Momentum Discussions

Discussions that stimulate dialogue on trends with great momentum to advance gerontology.

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Friday, November 16 • 10 to 11 am

Improving the Oral Health of an Aging Society
Despite substantial evidence that good oral health is an important part of overall health and well-being, improving or maintaining oral health in the aging society remains a significant challenge due to multiple potential access barriers. To promote better oral health and quality of life outcomes in older adults, we need to focus all members of the health care team on interprofessional whole-person care that recognizes the inherent connection between oral and systemic health and is valued in the health care system. Fundamental to this effort is the conviction that health professionals of all types, not just dental professionals, can be “oral health champions” by advocating, educating stakeholders, and providing and facilitating direct care that supports better oral health. This session will address the need for more research to demonstrate evidence for effectiveness of interventions provided by nondental health professionals, showcase how workforce management and a greater understanding of roles and resources can improve oral health in older adults and illustrate how an interprofessional educational approach to approach to oral health care has enhanced students and practitioners understanding of the oral-systemic linkage.
Supported by GlaxoSmithKline Consumer Healthcare and Mars Wrigley Confectionery.

Leveraging Improved Vaccine Technology and the Healthcare Team to Protect Older Adults
The immunization landscape for older adults has experienced a boom of innovation in recent years, such as higher doses, adjuvants, and recombinant technology to offer more effective products against influenza and shingles for older adults. At the same time, research offers a better appreciation of the impact that vaccines have on the health of older adults, including prevention of heart attack and stroke that are caused by influenza disease. All of these developments further the case for a strong recommendation for vaccination by health care professionals, but adult immunization rates remain low. Evidence-based strategies show that the entire health care team can contribute to raising immunization rates in offices and communities.This session will explore the exciting developments in vaccine technology, review the underappreciated benefits of vaccination, and share evidence-based strategies for the health care team to approach raising immunization rates, thereby preventing disease and its complications in older adults.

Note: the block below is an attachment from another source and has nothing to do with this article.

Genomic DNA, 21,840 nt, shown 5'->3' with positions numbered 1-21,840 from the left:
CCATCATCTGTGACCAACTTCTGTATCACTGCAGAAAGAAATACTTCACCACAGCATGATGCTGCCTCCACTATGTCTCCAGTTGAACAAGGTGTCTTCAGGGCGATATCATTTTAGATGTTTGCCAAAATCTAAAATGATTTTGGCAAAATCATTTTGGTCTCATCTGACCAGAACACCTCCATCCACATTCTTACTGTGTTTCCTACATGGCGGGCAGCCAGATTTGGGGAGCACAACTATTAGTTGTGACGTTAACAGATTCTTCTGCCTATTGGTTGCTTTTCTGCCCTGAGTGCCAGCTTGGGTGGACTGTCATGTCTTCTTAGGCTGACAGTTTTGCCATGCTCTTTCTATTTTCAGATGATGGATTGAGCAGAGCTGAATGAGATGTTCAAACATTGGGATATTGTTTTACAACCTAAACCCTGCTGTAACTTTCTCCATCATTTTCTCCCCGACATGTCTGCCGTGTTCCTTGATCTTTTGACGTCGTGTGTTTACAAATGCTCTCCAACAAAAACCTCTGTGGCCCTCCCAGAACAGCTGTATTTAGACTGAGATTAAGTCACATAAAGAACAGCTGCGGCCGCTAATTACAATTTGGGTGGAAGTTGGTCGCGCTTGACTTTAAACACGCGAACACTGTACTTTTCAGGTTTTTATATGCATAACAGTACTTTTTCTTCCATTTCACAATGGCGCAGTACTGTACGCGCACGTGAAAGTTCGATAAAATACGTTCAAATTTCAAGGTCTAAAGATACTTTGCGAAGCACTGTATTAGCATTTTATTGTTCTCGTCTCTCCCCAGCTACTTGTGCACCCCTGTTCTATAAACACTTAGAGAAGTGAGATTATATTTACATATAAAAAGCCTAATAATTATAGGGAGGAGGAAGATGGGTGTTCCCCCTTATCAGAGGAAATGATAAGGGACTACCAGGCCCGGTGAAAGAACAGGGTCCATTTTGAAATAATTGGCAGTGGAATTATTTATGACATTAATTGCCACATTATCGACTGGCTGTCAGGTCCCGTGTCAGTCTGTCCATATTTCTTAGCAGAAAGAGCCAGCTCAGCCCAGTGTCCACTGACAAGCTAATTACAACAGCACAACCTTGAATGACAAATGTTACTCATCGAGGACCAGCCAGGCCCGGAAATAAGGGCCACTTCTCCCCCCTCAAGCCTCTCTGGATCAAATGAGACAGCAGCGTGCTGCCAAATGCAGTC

Supported by Pfizer, Merck, and Seqirus.

Saturday, November 17 • 10 to 11 am

Older Adults and Clinical Trials—Methodological Approaches and Communication Techniques
Patients enrolled in a trial should be representative of the types of patients who are likely to use the medical product. Certain populations can be more at risk for certain diseases—such as diabetes and heart disease—than others. So, it is important for patients in those populations who are more likely to be treated for a condition to be included in a trial. Experience has shown that there can be important differences in how people of diverse groups respond to medical products. This session will provide an overview of key methodological approaches to clinical-trial design for inclusion of older adults and diverse populations. It will also feature a video resource that illustrates how to understand age-associated communications deficits, explains how to manage complex communication issues experienced by many older individuals and demonstrates several communication techniques to expedite recruitment of older adults into clinical trials.
Supported by Pfizer.

Inside Innovative Technologies: Outwit, Outlast, and Outlive—The Role of Artificial Intelligence and Data to Drive Innovation in Aging
Machine learning, artificial intelligence, and deep neural network techniques have a profound potential to unlock learning, discover new hidden signals in large data, and offer predictions to enhance our health, human performance, and experience of aging. Panelists will discuss techniques, research, and benefits of using these technologies to explore aging. Their insights will enhance our understanding of the assumptions, data, and algorithms used to generate and train these systems. A simple example: if we train our autonomous cars using data accumulated testing with young male drivers, how will the system be prepared to signal need for a human intervention when the driver is an older woman? How should we be thinking about architecting these systems to help us avoid our biases, particularly as we look to improve our understanding of aging and create innovative solutions to support us as we live longer?

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